Oh yes, maximum! This week we settle in with Hampshire’s finest, Mark Charles Jefford Nicholas.
Gives the impression of having been a very Dapper Dan in his pomp. In truth, he’s probably just grown into an age that suits him ‒ and that age is 59, which doesn’t seem right. Rarely caught in anything other than a fitted navy number, Nicholas sports the standard issue leathery tan of the luxury Pom down under.
Hits & Misses
It doesn’t feel like that long since Nicholas swanned into our summers, but he’s something of an old hand. His original remit was to relieve an ageing Richie Benaud from hosting duties which he’s managed relatively smoothly. His eagerness to return to the MCG after being rushed to hospital on a gurney also reeks of consummate professionalism.
As the only non baggy green owner in the main roster, Nicholas often plays the role of asking the simple question or probing for clarification when the ex-pros are getting too boisterous or tangential. It also gifts him some semblance of impartiality clearly lacking in Nine’s cookie cutter larrikinism.
His biggest hit so far has to be the commentator’s curse he placed on David Warner against South Africa at the WACA. The shrug and subsequent call of the wicket without missing a beat showed a master of his craft.
You get the sense that he genuinely loves what he does ‒ not just the cushiness of it ‒ and that goes a long way in any business. Nicholas makes a decent fist of leading a team suffering from a serious gravitas deficiency. He specialises in the pseudo-poetic recap at the start of each session, accompanying a slo-mo highlights reel. When Slater, Warne, Healy et al get carried away, Nicholas can seem like the last bastion of intellectualism saving Nine’s cricket from becoming The Footy Show.
If any critique can be levelled, perhaps it’s that he’s too fawning in dealing with the star power of players, not to mention his fellow commentators. But when you’re steering the goodship WWOS, there’s little room for journalistic grit. His role as chief presenter calls for geniality and deference to keep player-pundit relations well-oiled. It’s a far cry from the early 90s when Nicholas referred to Shane Warne as “a tubby, slightly uncommitted boy who didn’t seem to be going anywhere.”
Public opinion on Nicholas ranges the full spectrum, from those who appreciate his pursuit of eloquence, to various shades of the interloping Pom argument. Even News Corp reporting of Nicholas’ absence from the 2017 Sydney Test hailed it as an opportunity for “Wagga-born Michael Slater to host”…”who starred on the ground as a player for NSW and Australia.” A cynical lens might translate that as: Mark Nicholas isn’t from here and he never even played at the highest level. The nerve.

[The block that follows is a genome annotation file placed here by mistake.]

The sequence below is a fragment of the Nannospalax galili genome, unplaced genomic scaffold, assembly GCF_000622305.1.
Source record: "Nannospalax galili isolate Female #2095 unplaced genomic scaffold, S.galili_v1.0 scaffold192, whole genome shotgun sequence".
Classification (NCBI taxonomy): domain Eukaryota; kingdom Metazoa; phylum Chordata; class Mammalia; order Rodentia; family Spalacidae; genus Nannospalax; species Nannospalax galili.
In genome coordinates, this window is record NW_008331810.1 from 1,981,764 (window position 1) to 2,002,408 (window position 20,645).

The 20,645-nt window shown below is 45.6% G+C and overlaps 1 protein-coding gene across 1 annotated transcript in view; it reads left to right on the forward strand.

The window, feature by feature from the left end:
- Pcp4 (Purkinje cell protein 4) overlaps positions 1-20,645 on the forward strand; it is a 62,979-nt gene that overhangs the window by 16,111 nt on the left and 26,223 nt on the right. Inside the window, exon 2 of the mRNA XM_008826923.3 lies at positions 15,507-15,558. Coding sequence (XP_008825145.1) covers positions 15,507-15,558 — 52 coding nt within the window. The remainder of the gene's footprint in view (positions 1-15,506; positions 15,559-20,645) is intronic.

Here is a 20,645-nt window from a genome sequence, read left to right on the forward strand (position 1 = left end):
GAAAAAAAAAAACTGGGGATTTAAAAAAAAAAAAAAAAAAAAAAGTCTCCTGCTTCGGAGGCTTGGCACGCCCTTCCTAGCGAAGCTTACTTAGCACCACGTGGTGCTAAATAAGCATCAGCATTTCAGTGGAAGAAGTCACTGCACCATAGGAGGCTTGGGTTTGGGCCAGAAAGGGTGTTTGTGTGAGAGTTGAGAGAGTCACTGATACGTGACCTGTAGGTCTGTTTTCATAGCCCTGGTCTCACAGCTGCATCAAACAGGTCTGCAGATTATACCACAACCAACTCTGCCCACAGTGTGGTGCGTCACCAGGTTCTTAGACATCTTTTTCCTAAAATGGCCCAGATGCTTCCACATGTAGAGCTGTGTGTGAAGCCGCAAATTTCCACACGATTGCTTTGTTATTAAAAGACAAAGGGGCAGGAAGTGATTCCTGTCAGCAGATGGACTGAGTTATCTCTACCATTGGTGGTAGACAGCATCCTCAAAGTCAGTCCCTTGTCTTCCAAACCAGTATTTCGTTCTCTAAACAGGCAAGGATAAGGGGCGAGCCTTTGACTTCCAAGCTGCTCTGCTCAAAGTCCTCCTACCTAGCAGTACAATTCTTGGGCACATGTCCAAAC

That said, a spell on the sidelines mightn’t be the worst thing for a man whose biggest threat is overexposure.
View from the stands
Great news. Mark Nicholas has been released from hospital.. turns out he had an allergic reaction to Shane Warne
We’ve all been there, Mark
— Grumplestiltskin (@2FBS) December 26, 2016
I once read that Mark Nicholas was just on the right side of smug. Also well on the wrong side of twat. #AUSvENG
— PeteDotAscian (@PeteDotAscian) January 23, 2015
Sack all the Nine cricket commentators and replace it with a Solange soundtrack I reckon. Every sentence is painful.
— Osman Faruqi (@oz_f) December 29, 2016
I hope Mark Nicholas is well soon and back with the game he so loves and which loves him back as much.
— Harsha Bhogle (@bhogleharsha) December 26, 2016
If there’s one man you don’t want to be confronted by after a heavy defeat it’s a smug Mark Nicholas, holding a cheque not intended for you.
— Dan Quarrell (@Dan_Eurosport) February 17, 2012
Runs on the board
ESPN Cricinfo describes his playing career thusly: “Mark Nicholas was almost a throwback to the era of amateurs, and although he did not play for England, many inferior players did during his time with Hampshire. He did captain England A to Zimbabwe, but that was as close as he got.”
Despite having carved out a respectable first class career, you’d be forgiven for thinking he’d never played the game due to being surrounded by boisterous cricket royalty at Nine. At the very least, he’s had brushes with greatness, if not ever quite achieving it himself. If you’re going to lose a knuckle, you might as well lose it to Waqar Younis.